Tuvalu grapples with drought

Oct. 18, 2011 at 2:09 PM
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FUNAFUTI, Tuvalu, Oct. 18 (UPI) -- The drought in the Pacific island nation of Tuvalu, which declared a state of emergency this month because of a severe shortage of fresh water, is likely to last until January, the government says.

Tuvalu normally receives 8-16 inches of rainfall each month but hasn't had significant rain in six months.

UNICEF New Zealand and the government of New Zealand are sending a solar-powered desalination unit to Tuvalu to prevent one of the main schools from closing for lack of water.

"The U.N. recommends that people should be able to access 100 liters of water each a day but the drought in Tuvalu has limited this to as little as 25 liters a day," said Hamish Lindsay, UNICEF New Zealand programs manager.

The system can provide about 6,000 liters of drinking water a day from sea water, without fuel costs, enough for the school's 600 students.

Amid its water shortages, the tiny archipelago of nine islands, with a combined land mass of just 10 square miles, also faces being inundated by rising sea levels linked to climate change.

Most of Tuvalu lies less than 3.28 feet above sea level and its widest stretch from one coast to the other is about 1,312 feet.

Projections from the Intergovernmental Panel on Climate Change indicate that over the next century sea levels will rise by up to 2.62 feet, making Tuvalu uninhabitable. It has a population of about 12,000.

"We believe that this [current crisis] is indeed the facts of climate change," said Pusinelli Laafai, chairman of Tuvalu's national disaster committee, The Guardian newspaper reports.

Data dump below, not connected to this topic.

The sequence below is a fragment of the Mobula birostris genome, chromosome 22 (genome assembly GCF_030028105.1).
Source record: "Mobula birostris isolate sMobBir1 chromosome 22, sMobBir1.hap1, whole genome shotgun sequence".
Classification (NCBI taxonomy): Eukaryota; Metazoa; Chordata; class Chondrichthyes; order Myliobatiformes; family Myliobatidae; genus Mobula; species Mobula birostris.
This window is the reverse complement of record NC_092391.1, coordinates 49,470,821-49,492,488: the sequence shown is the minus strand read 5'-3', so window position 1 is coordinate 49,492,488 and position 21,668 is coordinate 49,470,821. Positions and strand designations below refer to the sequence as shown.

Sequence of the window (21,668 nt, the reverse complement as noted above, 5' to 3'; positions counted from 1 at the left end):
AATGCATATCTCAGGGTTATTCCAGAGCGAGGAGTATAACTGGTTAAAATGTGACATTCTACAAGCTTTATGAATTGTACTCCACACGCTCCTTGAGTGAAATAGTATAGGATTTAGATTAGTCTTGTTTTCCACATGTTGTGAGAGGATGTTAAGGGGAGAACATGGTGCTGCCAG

"We think [industrialized countries] have an obligation to help us, if not to restore what was damaged or taken away, at least to assist us in some sense, to mitigate the effects of what they have done."

Tuvalu's drought is largely attributed to La Nina, the climate phenomenon responsible for extreme weather patterns across many parts of the Pacific region.

"With climate change predictions pointing to more acute La Ninas in the futures, plans must also include assistance for communities that will be displaced if existing freshwater is not sufficient," said John Harding, U.N. International Strategy for Disaster Reduction head of policy.

In 2003 Tuvalu's Prime Minister Saufatu Sopoanga, addressing the 58th Session of the U.N. General Assembly, said that for his country, climate change is "no different to a slow and insidious form of terrorism."

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